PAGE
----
How Alcohol May Age And Shrink Your Brain

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A new study finds that any amount of alcohol consumption may reduce brain size.

However, there are limitations to the findings. Many other factors, such as your lifetime alcohol use, diet, genetics, and level of physical activity may impact your brain as you age, says Fadi M. Tayim, PhD, a clinical neuropsychologist and Division Chief of the Brain Mapping Center at Premier Health’s Clinical Neuroscience Institute.

“I think the general takeaway is that more research is still needed for more conclusive findings, so that they can be used when working with patients,” Dr. Tayim says.

Tracking Daily Drinks And Brain Size

Researchers looked at people around age 50 who drank one, two, or three “alcohol units” a day. An alcohol unit is 10 milliliters of pure alcohol. That’s 1 shot of liquor, 8 ounces of beer, or 3 ounces of wine.

The study finds that people who drank a glass of wine or a pint of beer (both equal to two alcohol units) had brain images that looked two years older than those who consumed half a beer or one alcohol unit.

“The most interesting part of this study is that it attempts to quantify the effect of what we consider non-problematic drinking,” says Dr. Tayim. “This changes the paradigm.”

The Centers for Disease Control and Prevention (CDC) recommends limiting daily alcohol consumption to two drinks or less for men and one drink or less for women. The study suggests any amount of alcohol can negatively damage the brain.

Published in the journal Nature the study crunched data from 36,600 people who are part of the UK Biobank, which holds detailed health information on 500,000 middle-aged adults.

People in the study shared how much alcohol they drank each week for a year. Then each person had an MRI brain scan. Researchers compared the brain scans to images of typical aging brains. They controlled for such variables as age, sex, smoking status, socioeconomic status, genetic ancestry, and overall head size.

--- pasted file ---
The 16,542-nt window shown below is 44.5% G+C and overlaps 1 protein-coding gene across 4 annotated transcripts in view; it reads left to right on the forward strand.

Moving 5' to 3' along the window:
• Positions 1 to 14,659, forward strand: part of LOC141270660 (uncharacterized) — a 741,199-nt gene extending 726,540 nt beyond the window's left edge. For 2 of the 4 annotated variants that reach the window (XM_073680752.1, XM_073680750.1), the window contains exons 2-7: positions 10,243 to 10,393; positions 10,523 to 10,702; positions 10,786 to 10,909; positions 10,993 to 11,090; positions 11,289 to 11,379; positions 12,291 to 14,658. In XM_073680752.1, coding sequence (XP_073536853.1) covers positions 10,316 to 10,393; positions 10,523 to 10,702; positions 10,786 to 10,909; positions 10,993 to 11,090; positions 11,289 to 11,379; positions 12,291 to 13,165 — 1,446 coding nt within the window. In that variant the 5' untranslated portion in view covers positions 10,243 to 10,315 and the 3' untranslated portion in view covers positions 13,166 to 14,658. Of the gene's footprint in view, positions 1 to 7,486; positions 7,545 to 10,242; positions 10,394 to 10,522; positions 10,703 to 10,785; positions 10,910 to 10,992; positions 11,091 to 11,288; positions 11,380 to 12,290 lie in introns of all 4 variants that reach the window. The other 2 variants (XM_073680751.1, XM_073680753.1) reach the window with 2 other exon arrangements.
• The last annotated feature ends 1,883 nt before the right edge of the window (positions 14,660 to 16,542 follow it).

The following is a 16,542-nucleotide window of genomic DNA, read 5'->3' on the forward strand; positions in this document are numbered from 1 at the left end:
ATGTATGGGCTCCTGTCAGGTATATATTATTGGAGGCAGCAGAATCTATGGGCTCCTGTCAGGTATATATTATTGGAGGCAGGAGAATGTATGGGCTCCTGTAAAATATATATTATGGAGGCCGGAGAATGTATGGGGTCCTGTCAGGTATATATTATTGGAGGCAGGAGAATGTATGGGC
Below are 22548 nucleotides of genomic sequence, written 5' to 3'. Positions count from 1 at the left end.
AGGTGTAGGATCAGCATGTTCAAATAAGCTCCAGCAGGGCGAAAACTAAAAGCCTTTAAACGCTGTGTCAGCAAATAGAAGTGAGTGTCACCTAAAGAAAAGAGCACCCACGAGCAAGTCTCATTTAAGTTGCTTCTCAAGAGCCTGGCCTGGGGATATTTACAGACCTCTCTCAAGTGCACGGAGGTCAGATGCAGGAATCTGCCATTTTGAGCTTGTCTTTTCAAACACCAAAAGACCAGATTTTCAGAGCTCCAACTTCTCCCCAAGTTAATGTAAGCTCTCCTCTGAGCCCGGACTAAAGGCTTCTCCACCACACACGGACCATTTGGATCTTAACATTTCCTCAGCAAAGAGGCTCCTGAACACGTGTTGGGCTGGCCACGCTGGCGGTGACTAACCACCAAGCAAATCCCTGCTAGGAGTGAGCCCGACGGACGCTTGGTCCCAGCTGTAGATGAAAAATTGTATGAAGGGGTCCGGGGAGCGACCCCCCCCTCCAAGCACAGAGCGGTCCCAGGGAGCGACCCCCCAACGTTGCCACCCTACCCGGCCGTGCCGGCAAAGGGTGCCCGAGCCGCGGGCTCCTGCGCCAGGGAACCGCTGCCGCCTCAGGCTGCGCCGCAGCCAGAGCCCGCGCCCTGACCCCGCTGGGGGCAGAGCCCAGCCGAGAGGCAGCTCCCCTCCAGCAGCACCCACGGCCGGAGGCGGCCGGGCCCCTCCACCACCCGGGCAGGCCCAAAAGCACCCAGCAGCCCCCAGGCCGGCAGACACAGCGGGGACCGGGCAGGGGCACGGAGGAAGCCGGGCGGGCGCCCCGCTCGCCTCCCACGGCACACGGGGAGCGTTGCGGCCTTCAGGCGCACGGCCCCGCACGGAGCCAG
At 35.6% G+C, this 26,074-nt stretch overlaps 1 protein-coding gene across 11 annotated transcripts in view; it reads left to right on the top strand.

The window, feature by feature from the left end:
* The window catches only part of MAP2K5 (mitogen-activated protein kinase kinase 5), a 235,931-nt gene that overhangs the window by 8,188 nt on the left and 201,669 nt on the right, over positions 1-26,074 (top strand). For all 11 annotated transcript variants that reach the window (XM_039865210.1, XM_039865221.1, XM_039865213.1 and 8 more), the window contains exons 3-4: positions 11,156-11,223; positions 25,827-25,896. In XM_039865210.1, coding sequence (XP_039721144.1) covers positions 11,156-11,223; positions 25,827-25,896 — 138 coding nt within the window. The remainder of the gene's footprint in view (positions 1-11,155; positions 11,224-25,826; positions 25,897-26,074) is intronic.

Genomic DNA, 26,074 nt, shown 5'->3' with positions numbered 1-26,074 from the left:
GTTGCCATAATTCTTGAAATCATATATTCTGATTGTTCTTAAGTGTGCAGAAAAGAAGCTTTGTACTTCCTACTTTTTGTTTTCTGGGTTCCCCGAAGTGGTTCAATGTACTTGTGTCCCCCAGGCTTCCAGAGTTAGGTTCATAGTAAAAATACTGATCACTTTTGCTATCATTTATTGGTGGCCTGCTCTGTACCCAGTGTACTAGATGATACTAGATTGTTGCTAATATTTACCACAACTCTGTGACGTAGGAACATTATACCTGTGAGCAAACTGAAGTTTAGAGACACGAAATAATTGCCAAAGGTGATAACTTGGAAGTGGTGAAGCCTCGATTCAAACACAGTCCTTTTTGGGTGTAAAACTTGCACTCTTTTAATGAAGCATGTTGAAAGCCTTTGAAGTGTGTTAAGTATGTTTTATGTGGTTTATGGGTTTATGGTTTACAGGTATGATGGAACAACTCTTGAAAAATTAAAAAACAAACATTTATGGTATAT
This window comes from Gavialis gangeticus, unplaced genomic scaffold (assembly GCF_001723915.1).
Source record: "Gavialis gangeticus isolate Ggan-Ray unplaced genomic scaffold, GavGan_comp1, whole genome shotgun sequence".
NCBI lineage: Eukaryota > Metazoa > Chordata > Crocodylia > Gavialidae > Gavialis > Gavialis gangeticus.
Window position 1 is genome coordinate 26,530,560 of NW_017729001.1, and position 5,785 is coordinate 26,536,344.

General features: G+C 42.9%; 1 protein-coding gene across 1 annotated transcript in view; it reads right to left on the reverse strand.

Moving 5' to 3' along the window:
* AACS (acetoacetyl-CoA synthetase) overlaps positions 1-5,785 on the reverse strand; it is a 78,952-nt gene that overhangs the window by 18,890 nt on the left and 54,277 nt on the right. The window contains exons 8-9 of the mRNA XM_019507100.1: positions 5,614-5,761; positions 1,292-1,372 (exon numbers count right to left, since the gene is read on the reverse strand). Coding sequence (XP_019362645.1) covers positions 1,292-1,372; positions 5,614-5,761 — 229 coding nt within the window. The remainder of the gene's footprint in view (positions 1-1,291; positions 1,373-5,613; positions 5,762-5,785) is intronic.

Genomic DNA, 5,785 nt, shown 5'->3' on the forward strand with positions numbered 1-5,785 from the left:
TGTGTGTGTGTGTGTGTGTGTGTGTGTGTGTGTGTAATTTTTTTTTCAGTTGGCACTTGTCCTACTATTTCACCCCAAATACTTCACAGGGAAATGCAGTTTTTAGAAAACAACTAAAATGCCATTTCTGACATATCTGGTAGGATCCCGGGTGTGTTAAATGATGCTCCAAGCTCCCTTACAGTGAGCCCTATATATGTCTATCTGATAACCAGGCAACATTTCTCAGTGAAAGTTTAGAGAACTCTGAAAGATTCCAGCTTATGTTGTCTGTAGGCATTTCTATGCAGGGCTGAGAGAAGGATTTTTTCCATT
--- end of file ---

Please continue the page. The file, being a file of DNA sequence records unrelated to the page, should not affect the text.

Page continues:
Multiple Factors Impact Brain Health

Scientists and doctors already know that normal aging causes the brain to shrink. They also know chronic alcoholism leads to reduced brain size and some cognitive decline.

What we don’t know is the impact of all the personal variables among study participants, Dr. Tayim says. The study is limited to one year’s worth of drinking data and doesn’t consider how often a person takes part in intellectually stimulating activities.

Alcohol consumption is one piece that can be important to overall brain health, Dr. Tayim says. He points to studies underway in the remote Italian village of Acciaroli, where more than 300 residents are in their 100s.

“These people drink wine every day, eat a Mediterranean diet, and are very physically active,” Dr. Tayim says.

“We know there is a link between what we do with our bodies and how we can promote brain health,” Dr. Tayim says. “Until we know more about alcohol’s relationship to it, I recommend patients practice their better judgment on what level of alcohol use is best for them, including abstaining all together.”

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